• Boisterous Bruiser: Just listen to the jovial tone of his voice as he challenges you while you approach his boss room.
  • Bonus Boss: As of the Hidden Dreams update, hitting him with the Dream Nail initiates a rematch with an upgraded version called the White Defender.
  • Boss Remix: Dung Defender's battle theme is based on the White Lady's leitmotif.
  • But Now I Must Go: As of the Lifeblood update, defeating the White Defender five times causes Ogrim to wake up and greet the Knight. In his thoughts, Ogrim ponders if he can prevent the line of Great Knights from ending with himself. When you next visit the room, you find he's built a statue in the likeness of the Knight and left to parts unknown.
  • Defeat Means Friendship: After defeating him, he can later be found again and will apologize for attacking you, explaining that he mistook you for a Husk.
  • Dung Fu: He's a dung beetle. Of course he's skilled at this.
  • Establishing Character Moment: You can hear the Dung Defender joyfully laughing even distances away from his room. He really is a happy fellow even when fighting you in a boss fight. He does apologize when the fight is over though, stating that he mistook you for something else.
  • Funny Background Event: If you defeat the Dung Defender for the first time, he will be sent flying to the background, face down in the pile of dung, with his whole body sinking afterwards.
  • Furry Reminder: When you defeat the Dung Defender, his explosion sends him flying into the background, where he lands on his back and starts flailing his limbs, struggling to get up—much like a real beetle. Not to mention the fact that he does roll balls of dung.
  • Hero-Worshipper: Ogrim holds Isma in high regards to the point that he defends her grove even after her death. His dream nail dialogue while sleeping also mentions his desire that Isma teach him more to be stronger, but the dream nail dialogue on Isma's corpse suggests that she wasn't able to do so because "there's no time".
  • He Was Right There All Along: A strange voice in the Royal Waterways beckons you to a room (literally) full of shit and nothing else, whereupon a Wormsign heralds the Dung Defender.
  • Hidden Depths: Despite his joyful attitude when fighting, a scene that plays when you defeat the White Defender has Ogrim bawling in his knees, as he looks at the silhouettes of the other four Great Knights vanishing. This implies that he deeply misses his comrades, or lamenting that he's the only one left. His Dream Nail dialogue after his fight also reveals that he recognizes the Knight as a Vessel - "So there were others".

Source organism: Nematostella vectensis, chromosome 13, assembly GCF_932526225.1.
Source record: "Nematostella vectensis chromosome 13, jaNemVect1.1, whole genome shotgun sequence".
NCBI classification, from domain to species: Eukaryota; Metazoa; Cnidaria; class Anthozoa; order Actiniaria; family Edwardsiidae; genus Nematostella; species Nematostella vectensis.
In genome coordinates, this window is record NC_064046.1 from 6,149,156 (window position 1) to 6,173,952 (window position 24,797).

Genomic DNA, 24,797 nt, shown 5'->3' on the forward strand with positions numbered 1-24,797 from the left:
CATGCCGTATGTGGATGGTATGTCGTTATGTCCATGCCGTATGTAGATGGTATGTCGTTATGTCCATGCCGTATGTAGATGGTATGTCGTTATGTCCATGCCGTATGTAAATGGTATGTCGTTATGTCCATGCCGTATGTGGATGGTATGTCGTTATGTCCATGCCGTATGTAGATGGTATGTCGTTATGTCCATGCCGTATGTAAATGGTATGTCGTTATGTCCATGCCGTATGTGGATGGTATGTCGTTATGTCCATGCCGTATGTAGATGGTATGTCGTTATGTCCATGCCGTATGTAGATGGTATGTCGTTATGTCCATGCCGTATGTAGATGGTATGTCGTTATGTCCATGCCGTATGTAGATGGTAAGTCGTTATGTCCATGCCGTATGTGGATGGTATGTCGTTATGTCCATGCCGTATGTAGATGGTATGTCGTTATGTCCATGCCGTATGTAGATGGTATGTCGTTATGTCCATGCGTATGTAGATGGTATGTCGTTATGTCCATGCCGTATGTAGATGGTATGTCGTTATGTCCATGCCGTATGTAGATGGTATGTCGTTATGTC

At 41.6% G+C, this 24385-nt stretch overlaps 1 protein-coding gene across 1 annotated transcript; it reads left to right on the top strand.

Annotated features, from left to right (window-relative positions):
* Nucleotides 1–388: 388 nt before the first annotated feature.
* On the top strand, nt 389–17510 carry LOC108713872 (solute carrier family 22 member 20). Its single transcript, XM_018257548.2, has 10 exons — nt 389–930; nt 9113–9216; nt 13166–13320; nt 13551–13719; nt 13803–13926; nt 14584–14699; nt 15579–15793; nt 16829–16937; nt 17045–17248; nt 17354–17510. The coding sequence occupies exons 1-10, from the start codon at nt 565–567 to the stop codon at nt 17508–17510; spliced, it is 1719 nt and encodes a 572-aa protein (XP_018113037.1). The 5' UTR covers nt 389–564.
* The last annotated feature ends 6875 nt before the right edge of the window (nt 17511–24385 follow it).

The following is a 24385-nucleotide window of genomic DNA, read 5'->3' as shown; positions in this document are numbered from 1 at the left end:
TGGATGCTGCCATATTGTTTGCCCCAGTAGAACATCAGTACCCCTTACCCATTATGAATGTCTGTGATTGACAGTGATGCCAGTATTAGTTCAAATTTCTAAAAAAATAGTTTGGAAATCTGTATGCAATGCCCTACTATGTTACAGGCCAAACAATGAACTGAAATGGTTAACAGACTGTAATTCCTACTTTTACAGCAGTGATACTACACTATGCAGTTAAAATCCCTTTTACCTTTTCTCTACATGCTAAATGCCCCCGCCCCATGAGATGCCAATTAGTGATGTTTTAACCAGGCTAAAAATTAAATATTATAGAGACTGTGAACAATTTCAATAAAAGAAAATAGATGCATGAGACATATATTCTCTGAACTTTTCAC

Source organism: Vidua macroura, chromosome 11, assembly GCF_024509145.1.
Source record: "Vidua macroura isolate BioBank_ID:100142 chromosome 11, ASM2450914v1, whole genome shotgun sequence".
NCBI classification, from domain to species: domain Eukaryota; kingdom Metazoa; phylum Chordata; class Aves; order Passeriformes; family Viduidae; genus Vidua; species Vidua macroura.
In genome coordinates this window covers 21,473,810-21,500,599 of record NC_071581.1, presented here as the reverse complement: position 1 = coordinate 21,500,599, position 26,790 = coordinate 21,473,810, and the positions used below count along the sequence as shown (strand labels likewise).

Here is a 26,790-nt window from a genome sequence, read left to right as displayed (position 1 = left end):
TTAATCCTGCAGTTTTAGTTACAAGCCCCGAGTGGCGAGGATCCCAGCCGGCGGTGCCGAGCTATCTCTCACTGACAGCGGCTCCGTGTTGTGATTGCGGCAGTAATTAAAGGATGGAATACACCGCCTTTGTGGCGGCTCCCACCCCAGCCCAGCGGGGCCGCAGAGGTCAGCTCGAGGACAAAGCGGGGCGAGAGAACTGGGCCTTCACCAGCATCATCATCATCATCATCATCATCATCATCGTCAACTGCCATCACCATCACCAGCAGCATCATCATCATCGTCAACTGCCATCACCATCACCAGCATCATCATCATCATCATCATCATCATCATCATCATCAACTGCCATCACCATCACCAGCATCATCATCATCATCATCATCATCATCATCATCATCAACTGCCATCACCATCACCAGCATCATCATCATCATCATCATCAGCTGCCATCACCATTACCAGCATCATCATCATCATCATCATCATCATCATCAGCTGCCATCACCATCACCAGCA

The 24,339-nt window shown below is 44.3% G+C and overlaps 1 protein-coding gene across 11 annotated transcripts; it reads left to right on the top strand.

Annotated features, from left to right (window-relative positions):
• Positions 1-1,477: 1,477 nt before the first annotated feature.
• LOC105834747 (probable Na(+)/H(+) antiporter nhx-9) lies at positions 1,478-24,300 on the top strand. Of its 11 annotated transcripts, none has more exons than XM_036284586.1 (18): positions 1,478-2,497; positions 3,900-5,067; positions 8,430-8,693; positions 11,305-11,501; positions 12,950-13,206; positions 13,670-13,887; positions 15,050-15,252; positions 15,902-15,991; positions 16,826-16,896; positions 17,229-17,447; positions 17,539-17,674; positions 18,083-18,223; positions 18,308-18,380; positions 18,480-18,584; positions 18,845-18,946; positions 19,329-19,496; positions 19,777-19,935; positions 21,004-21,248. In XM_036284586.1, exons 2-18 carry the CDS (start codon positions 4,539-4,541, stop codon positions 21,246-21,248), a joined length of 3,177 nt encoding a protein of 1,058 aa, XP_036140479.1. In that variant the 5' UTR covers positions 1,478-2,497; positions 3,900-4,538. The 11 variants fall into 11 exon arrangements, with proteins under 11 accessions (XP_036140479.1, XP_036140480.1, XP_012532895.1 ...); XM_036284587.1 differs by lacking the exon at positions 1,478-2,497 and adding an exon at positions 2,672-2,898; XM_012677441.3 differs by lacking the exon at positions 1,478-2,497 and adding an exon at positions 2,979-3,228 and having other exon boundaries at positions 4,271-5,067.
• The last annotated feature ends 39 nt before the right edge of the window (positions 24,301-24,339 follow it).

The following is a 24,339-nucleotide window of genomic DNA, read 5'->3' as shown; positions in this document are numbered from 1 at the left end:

• The Hyena: He laughs a lot in and out of his fight. If you enter his room, he'll sometimes do it in his sleep.
  • Incoming Ham: He opens up his boss fight by bellowing "BAAAA HUNDAA!".
  • Knight in Shining Armor: If you discount the fact that his current armor is anything but shining, he is a textbook example — a noble, honor-bound hero, loyal beyond death to his king. This trope is on full effect however, once you fight Ogrim as the White Defender - His armor will be white.
  • Large Ham: Even in a setting that employs Speaking Simlish, he still manages to stand out as one.
    FAAAAAAARRRFFUUUUNNNDADDAAA!
    DOMA! DOMA! DOMADOMADOMA!
  • Last of His Kind: He's the only living Great Knight left, as far as we know.
  • Light Is Good: The White Defender, even though he's a boss for you to fight, is portrayed heroically and has white armor.
  • Logical Weakness: When he burrows into the ground of dung, the Knight's Desolate Dive/Descending Dark spell can force him out by shaking the floor.
  • The Lost Lenore: His fellow knight Isma, platonic or otherwise. He'll sometimes mutter her name in his sleep. The gate he guards leads to Isma's Grove, which is, if not a tomb, a sort of monument to her memory.
  • Memorial Statue: Ogrim made dung statues of the King and the other Great Knights who are now dead or missing. They also appear in white silhouettes during the White Defender boss fight.
  • Mistaken Identity: The Knight gets mistaken for one of those infected husks by the Dung Defender, initiating a boss fight. The latter eventually apologizes afterwards.
  • Permanently Missable Content: After beating up the Dung Defender, you can call and interact with him by returning to his boss area. At a certain point, he'll go to sleep in the hidden room below and you won't be able to interact with him anymore. This was later patched in the Lifeblood update, wherein defeating the White Defender five times will cause Ogrim to wake up.
  • Pinball Projectile: His dung balls. Sometimes, the Defender himself will curl into a ball and join them in bouncing around the room.